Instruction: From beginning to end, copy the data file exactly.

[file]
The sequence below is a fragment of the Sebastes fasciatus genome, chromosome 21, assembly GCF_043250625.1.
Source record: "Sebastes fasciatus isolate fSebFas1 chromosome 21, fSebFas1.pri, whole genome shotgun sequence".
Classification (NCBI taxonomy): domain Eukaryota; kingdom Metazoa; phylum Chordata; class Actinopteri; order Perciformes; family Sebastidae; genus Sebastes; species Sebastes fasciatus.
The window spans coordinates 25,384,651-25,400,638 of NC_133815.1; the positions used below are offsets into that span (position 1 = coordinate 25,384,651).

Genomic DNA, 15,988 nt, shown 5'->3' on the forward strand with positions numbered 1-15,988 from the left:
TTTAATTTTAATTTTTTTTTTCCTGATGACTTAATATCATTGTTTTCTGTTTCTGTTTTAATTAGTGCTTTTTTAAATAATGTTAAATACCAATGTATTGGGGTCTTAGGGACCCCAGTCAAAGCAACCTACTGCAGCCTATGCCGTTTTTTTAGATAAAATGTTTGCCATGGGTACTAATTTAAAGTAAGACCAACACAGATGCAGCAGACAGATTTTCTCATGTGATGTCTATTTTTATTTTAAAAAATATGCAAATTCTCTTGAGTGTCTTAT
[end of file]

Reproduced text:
The sequence below is a fragment of the Sebastes fasciatus genome, chromosome 21, assembly GCF_043250625.1.
Source record: "Sebastes fasciatus isolate fSebFas1 chromosome 21, fSebFas1.pri, whole genome shotgun sequence".
Classification (NCBI taxonomy): domain Eukaryota; kingdom Metazoa; phylum Chordata; class Actinopteri; order Perciformes; family Sebastidae; genus Sebastes; species Sebastes fasciatus.
The window spans coordinates 25,384,651-25,400,638 of NC_133815.1; the positions used below are offsets into that span (position 1 = coordinate 25,384,651).

Genomic DNA, 15,988 nt, shown 5'->3' on the forward strand with positions numbered 1-15,988 from the left:
TTTAATTTTAATTTTTTTTTTCCTGATGACTTAATATCATTGTTTTCTGTTTCTGTTTTAATTAGTGCTTTTTTAAATAATGTTAAATACCAATGTATTGGGGTCTTAGGGACCCCAGTCAAAGCAACCTACTGCAGCCTATGCCGTTTTTTTAGATAAAATGTTTGCCATGGGTACTAATTTAAAGTAAGACCAACACAGATGCAGCAGACAGATTTTCTCATGTGATGTCTATTTTTATTTTAAAAAATATGCAAATTCTCTTGAGTGTCTTAT